Death café and information fair on 11 May at Airedale Hospital
Members of the public are being invited to a special café and information event at Airedale Hospital to talk about a taboo subject – death.
The Death Café is being organised by the palliative care team on Thursday 11 May, between 10am and 2pm, as part of the national Dying Matters Awareness Week. Visitors and staff are invited to join the team in the café area at the bottom of the main entrance stairway in a relaxed atmosphere for discussion about dying and bereavement, with refreshments on hand. There will also be an information fair on the top landing, above main reception and the idea for the event is to be a creative mix of diverse information to inform and support staff and public, about death, dying and bereavement.
Also on Wednesday 10th May 10-12 Katie Shepherd, Palliative Care Nurse and Liz Maitland, Chaplain at Manorlands Hospice will be running a Dying Matters Awareness Week information stall at the Airedale Shopping Centre in Keighley, and members of the public are encouraged to come and chat to us for information and support.
Set up by the National Council for Palliative Care (NCPC) in 2009, Dying Matters Awareness Week (8-14 May 2017) aims to encourage people to talk about their own end of life issues with friends, family and loved ones in order to make ‘a good death’ possible for the 500,000 people who die in England each year.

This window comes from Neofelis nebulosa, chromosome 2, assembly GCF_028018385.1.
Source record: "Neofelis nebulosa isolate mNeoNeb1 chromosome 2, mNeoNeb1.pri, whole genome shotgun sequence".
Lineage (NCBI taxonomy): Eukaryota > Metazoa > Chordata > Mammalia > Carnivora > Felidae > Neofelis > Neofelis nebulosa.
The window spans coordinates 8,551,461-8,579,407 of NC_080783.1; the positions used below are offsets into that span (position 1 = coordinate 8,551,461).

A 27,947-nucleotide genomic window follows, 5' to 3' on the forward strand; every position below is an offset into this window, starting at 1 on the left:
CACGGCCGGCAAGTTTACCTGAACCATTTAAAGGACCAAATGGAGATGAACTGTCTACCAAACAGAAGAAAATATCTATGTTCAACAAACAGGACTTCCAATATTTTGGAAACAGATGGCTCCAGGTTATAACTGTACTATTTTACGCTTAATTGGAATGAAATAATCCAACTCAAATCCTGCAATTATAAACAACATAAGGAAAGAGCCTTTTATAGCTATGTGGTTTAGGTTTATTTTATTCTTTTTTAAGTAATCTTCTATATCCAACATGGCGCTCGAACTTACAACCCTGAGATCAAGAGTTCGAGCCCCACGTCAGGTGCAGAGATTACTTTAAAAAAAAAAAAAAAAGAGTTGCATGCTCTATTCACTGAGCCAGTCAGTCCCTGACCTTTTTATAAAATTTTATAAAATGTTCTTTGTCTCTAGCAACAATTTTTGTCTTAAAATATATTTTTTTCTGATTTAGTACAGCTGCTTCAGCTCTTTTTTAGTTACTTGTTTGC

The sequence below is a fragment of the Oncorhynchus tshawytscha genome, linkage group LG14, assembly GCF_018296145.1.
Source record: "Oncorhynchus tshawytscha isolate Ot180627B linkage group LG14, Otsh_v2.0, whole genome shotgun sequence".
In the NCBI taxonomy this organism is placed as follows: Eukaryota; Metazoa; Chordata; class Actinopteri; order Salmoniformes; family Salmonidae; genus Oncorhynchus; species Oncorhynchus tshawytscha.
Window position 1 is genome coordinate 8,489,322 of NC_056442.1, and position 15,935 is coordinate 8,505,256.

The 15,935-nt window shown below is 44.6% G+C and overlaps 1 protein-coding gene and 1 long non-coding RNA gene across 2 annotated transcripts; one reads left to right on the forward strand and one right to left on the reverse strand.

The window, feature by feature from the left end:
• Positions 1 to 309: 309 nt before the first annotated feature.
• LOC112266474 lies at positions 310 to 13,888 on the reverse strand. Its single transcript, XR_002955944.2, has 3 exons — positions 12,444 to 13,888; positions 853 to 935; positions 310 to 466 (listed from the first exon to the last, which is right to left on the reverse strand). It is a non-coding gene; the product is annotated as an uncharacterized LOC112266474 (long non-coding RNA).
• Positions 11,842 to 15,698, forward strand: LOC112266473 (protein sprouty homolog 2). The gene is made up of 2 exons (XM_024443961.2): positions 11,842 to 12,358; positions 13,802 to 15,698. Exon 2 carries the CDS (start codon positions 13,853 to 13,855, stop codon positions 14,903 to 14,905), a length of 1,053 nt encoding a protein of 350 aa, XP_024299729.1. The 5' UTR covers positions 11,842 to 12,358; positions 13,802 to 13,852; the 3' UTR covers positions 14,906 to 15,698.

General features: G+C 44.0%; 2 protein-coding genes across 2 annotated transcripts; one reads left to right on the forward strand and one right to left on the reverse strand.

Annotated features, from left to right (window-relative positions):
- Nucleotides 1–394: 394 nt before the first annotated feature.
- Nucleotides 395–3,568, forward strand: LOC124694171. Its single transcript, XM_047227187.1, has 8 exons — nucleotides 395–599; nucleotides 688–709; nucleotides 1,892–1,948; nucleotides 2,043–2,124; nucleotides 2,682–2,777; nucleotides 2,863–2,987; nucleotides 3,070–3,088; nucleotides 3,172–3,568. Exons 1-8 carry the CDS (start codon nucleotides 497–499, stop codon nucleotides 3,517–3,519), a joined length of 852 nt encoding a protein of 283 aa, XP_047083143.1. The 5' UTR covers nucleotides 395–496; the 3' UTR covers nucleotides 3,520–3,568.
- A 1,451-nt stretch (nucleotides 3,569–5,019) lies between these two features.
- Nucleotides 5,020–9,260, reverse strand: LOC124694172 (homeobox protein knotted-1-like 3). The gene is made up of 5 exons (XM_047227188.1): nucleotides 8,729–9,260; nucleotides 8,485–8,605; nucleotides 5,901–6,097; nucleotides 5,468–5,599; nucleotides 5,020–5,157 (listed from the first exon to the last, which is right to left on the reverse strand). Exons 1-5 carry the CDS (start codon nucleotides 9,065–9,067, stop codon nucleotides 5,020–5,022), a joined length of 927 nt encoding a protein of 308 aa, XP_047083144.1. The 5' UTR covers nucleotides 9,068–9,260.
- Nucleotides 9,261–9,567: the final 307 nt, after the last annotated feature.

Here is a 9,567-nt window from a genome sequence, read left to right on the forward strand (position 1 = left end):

Research shows there is a major mismatch between people’s preferences for where they would like to die and their actual place of death. Seventy percent of people would prefer to die at home but around half currently die in hospital.
The theme of Dying Matters Awareness Week 2017 is ‘What Can You Do?’, This aims to get people more active in planning for dying and death and helping support those who may need it in times of grief and bereavement, be they friends, family or in your wider community.
Fiona Widdowson, End of Life Care Facilitator at Airedale NHS Foundation Trust, said: “Every minute someone in the UK dies, but many of us still do not feel comfortable talking about dying.
“Many people have specific wishes about their end of life care or what they would like to happen to them after their death, but they are reluctant to discuss them, making it much less likely that they will be met.
“Talking more openly about dying can help you to make the most of life and to support loved ones.
“With people living for longer with life limiting illnesses, discussing dying is increasingly important. If you don’t talk to your loved ones about their wishes you may be risking leaving it too late.”
We want people to actively make plans for themselves, share them with friends and family, support the bereaved and offer support and help to those who may need it. People shouldn’t be afraid to ask for help or to offer help. Communities are growing larger and more varied and all can be affected by death and loss.”